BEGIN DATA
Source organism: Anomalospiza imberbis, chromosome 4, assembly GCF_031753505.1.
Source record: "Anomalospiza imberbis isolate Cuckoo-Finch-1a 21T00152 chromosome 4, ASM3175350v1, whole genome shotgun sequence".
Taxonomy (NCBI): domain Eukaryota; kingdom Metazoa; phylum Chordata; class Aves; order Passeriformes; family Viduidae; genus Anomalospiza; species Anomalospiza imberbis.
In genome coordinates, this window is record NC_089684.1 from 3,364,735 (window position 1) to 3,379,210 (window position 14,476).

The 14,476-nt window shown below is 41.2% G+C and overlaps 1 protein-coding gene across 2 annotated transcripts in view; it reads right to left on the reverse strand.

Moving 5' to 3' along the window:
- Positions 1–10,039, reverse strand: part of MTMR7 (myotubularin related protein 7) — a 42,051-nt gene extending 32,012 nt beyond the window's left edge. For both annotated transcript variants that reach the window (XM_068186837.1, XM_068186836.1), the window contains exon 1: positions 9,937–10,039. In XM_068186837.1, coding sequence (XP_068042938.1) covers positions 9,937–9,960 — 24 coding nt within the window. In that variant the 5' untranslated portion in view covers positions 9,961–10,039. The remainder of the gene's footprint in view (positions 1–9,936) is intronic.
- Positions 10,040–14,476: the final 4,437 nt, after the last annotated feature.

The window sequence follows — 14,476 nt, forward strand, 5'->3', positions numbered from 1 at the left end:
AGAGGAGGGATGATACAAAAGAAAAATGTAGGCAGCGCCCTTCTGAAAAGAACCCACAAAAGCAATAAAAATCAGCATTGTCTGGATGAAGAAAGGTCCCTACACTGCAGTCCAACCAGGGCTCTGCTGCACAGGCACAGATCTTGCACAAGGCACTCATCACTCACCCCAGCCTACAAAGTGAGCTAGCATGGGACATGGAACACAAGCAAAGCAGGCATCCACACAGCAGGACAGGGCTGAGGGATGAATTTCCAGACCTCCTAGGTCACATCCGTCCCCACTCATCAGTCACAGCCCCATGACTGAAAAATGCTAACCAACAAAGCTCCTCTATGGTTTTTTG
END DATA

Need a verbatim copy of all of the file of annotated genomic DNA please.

Source organism: Anomalospiza imberbis, chromosome 4, assembly GCF_031753505.1.
Source record: "Anomalospiza imberbis isolate Cuckoo-Finch-1a 21T00152 chromosome 4, ASM3175350v1, whole genome shotgun sequence".
Taxonomy (NCBI): domain Eukaryota; kingdom Metazoa; phylum Chordata; class Aves; order Passeriformes; family Viduidae; genus Anomalospiza; species Anomalospiza imberbis.
In genome coordinates, this window is record NC_089684.1 from 3,364,735 (window position 1) to 3,379,210 (window position 14,476).

The 14,476-nt window shown below is 41.2% G+C and overlaps 1 protein-coding gene across 2 annotated transcripts in view; it reads right to left on the reverse strand.

Moving 5' to 3' along the window:
- Positions 1–10,039, reverse strand: part of MTMR7 (myotubularin related protein 7) — a 42,051-nt gene extending 32,012 nt beyond the window's left edge. For both annotated transcript variants that reach the window (XM_068186837.1, XM_068186836.1), the window contains exon 1: positions 9,937–10,039. In XM_068186837.1, coding sequence (XP_068042938.1) covers positions 9,937–9,960 — 24 coding nt within the window. In that variant the 5' untranslated portion in view covers positions 9,961–10,039. The remainder of the gene's footprint in view (positions 1–9,936) is intronic.
- Positions 10,040–14,476: the final 4,437 nt, after the last annotated feature.

The window sequence follows — 14,476 nt, forward strand, 5'->3', positions numbered from 1 at the left end:
AGAGGAGGGATGATACAAAAGAAAAATGTAGGCAGCGCCCTTCTGAAAAGAACCCACAAAAGCAATAAAAATCAGCATTGTCTGGATGAAGAAAGGTCCCTACACTGCAGTCCAACCAGGGCTCTGCTGCACAGGCACAGATCTTGCACAAGGCACTCATCACTCACCCCAGCCTACAAAGTGAGCTAGCATGGGACATGGAACACAAGCAAAGCAGGCATCCACACAGCAGGACAGGGCTGAGGGATGAATTTCCAGACCTCCTAGGTCACATCCGTCCCCACTCATCAGTCACAGCCCCATGACTGAAAAATGCTAACCAACAAAGCTCCTCTATGGTTTTTTG